Ask him upon his oath, if he does think
    He had not my virginity.
  • Bertram. She's impudent, my lord, 2890
    And was a common gamester to the camp.
  • Diana. He does me wrong, my lord; if I were so,
    He might have bought me at a common price:
    Do not believe him. O, behold this ring,
    Whose high respect and rich validity 2895
    Did lack a parallel; yet for all that
    He gave it to a commoner o' the camp,
    If I be one.
  • Countess. He blushes, and 'tis it:
    Of six preceding ancestors, that gem, 2900
    Conferr'd by testament to the sequent issue,
    Hath it been owed and worn. This is his wife;
    That ring's a thousand proofs.
  • King of France. Methought you said
    You saw one here in court could witness it. 2905
  • Diana. I did, my lord, but loath am to produce
    So bad an instrument: his name's Parolles.
  • Lafeu. I saw the man to-day, if man he be.

[Exit an Attendant]

  • Bertram. What of him?
    He's quoted for a most perfidious slave,
    With all the spots o' the world tax'd and debosh'd;
    Whose nature sickens but to speak a truth.
    Am I or that or this for what he'll utter, 2915
    That will speak any thing?
  • Bertram. I think she has: certain it is I liked her,
    And boarded her i' the wanton way of youth:
    She knew her distance and did angle for me, 2920
    Madding my eagerness with her restraint,
    As all impediments in fancy's course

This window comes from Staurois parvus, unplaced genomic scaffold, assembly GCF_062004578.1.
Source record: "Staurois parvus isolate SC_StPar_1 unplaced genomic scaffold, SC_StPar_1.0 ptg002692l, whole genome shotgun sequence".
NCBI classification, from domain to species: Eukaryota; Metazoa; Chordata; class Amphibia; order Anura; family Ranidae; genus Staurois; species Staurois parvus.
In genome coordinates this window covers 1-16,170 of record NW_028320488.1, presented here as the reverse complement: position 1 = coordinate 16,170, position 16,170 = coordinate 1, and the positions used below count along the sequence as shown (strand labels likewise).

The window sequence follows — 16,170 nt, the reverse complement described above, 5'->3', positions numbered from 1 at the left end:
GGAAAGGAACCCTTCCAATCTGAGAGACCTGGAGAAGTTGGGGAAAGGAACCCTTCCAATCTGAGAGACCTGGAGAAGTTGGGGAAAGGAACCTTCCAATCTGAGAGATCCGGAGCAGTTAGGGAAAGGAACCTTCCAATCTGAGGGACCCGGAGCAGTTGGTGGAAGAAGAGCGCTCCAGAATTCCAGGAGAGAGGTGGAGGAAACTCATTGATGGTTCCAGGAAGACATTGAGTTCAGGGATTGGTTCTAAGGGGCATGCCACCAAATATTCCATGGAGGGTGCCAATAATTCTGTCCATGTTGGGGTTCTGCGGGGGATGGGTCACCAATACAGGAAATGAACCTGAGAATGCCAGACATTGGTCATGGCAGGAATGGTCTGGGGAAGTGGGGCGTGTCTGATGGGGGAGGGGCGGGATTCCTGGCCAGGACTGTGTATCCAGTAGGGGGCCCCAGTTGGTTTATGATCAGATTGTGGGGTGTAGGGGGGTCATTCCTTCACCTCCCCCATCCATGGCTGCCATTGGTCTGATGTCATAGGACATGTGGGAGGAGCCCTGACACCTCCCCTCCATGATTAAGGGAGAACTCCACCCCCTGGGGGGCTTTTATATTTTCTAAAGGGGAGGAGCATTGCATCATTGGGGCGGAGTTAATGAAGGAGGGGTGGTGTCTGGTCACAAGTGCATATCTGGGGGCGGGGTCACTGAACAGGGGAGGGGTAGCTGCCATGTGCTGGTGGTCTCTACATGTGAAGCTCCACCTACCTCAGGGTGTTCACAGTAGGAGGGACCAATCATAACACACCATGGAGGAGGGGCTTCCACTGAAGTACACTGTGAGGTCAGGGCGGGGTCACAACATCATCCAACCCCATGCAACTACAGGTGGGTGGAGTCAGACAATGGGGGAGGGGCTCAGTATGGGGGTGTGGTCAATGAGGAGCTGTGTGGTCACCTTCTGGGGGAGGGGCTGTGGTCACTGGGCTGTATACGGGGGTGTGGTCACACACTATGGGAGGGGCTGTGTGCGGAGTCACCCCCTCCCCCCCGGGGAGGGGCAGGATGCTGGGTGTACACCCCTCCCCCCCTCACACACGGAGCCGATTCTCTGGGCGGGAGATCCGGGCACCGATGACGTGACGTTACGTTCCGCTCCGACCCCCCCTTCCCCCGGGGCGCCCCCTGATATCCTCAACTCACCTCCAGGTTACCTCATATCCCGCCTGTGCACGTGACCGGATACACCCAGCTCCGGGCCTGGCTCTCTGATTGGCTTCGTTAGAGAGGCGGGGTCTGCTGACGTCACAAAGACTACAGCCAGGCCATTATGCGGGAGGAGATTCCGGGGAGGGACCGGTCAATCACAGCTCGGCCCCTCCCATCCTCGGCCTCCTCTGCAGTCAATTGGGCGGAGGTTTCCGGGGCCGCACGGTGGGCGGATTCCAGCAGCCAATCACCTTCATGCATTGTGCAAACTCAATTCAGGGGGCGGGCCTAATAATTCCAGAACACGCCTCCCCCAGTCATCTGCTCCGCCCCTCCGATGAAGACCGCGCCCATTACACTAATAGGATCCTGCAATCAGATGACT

Are motives of more fancy; and, in fine,
    Her infinite cunning, with her modern grace,
    Subdued me to her rate: she got the ring; 2925
    And I had that which any inferior might
    At market-price have bought.
  • Diana. I must be patient:
    You, that have turn'd off a first so noble wife,
    May justly diet me. I pray you yet; 2930
    Since you lack virtue, I will lose a husband;
    Send for your ring, I will return it home,
    And give me mine again.
  • Diana. Sir, much like
    The same upon your finger.
  • Diana. And this was it I gave him, being abed.
  • King of France. The story then goes false, you threw it him 2940
    Out of a casement.
  • Diana. I have spoke the truth.

[Enter PAROLLES]

  • Bertram. My lord, I do confess the ring was hers.
  • King of France. You boggle shrewdly, every feather stars you. 2945
    Is this the man you speak of?
  • King of France. Tell me, sirrah, but tell me true, I charge you,
    Not fearing the displeasure of your master,
    Which on your just proceeding I'll keep off, 2950
    By him and by this woman here what know you?
  • Parolles. So please your majesty, my master hath been an
    honourable gentleman: tricks he hath had in him,
    which gentlemen have.
  • King of France. Come, come, to the purpose: did he love this woman? 2955
  • Parolles. Faith, sir, he did love her; but how?
  • Parolles. He did love her, sir, as a gentleman loves a woman.
  • Parolles. He loved her, sir, and loved her not. 2960
  • King of France. As thou art a knave, and no knave. What an
    equivocal companion is this!
  • Parolles. I am a poor man, and at your majesty's command.
  • Lafeu. He's a good drum, my lord, but a naughty orator.
  • Diana. Do you know he promised me marriage? 2965
  • Parolles. Faith, I know more than I'll speak.
  • Parolles. Yes, so please your majesty. I did go between them,
    as I said; but more than that, he loved her: for
    indeed he was mad for her, and talked of Satan and 2970
    of Limbo and of Furies and I know not what: yet I
    was in that credit with them at that time that I
    knew of their going to bed, and of other motions,
    as promising her marriage, and things which would
    derive me ill will to speak of; therefore I will not 2975